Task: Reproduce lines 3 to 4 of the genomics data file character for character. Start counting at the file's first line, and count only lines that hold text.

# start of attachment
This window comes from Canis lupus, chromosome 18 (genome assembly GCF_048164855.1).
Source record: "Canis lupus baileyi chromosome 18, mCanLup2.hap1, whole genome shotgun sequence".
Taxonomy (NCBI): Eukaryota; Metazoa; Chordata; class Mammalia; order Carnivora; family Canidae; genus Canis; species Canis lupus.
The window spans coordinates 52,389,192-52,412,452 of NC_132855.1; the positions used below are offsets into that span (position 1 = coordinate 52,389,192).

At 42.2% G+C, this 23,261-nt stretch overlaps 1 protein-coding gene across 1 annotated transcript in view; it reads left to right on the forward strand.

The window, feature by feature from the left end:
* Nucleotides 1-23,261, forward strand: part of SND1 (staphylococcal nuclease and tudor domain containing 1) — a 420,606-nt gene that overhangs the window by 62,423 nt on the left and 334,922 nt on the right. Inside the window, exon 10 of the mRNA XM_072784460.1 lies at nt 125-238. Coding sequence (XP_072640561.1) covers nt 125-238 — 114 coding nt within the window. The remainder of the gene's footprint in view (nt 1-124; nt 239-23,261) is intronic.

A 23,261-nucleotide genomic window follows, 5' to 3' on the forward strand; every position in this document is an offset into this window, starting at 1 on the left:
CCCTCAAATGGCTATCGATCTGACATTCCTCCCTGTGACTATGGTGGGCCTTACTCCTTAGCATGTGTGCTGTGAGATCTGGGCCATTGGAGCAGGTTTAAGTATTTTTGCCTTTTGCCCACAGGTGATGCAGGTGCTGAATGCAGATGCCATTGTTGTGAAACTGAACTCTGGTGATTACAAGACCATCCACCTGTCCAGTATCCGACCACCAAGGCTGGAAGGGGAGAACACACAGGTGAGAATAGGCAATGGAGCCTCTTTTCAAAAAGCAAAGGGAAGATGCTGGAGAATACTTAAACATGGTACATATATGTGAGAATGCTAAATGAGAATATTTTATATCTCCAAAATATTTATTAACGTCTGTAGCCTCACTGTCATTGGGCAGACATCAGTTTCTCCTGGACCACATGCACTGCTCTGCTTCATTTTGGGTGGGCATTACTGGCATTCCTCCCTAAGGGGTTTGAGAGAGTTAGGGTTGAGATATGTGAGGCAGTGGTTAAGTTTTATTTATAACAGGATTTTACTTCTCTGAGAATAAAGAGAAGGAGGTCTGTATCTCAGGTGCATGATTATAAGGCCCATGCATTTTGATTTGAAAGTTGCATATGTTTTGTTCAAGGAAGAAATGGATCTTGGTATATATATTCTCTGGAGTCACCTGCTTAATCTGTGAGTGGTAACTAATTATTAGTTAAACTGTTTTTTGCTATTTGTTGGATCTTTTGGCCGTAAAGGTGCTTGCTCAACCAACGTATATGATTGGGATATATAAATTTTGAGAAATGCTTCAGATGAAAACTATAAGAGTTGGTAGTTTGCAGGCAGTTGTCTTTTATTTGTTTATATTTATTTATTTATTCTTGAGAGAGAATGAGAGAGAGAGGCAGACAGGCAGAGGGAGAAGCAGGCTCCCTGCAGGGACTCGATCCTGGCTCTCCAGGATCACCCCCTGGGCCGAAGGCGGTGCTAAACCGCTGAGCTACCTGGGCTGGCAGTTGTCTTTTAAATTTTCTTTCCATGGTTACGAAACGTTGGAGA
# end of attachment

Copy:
Taxonomy (NCBI): Eukaryota; Metazoa; Chordata; class Mammalia; order Carnivora; family Canidae; genus Canis; species Canis lupus.
The window spans coordinates 52,389,192-52,412,452 of NC_132855.1; the positions used below are offsets into that span (position 1 = coordinate 52,389,192).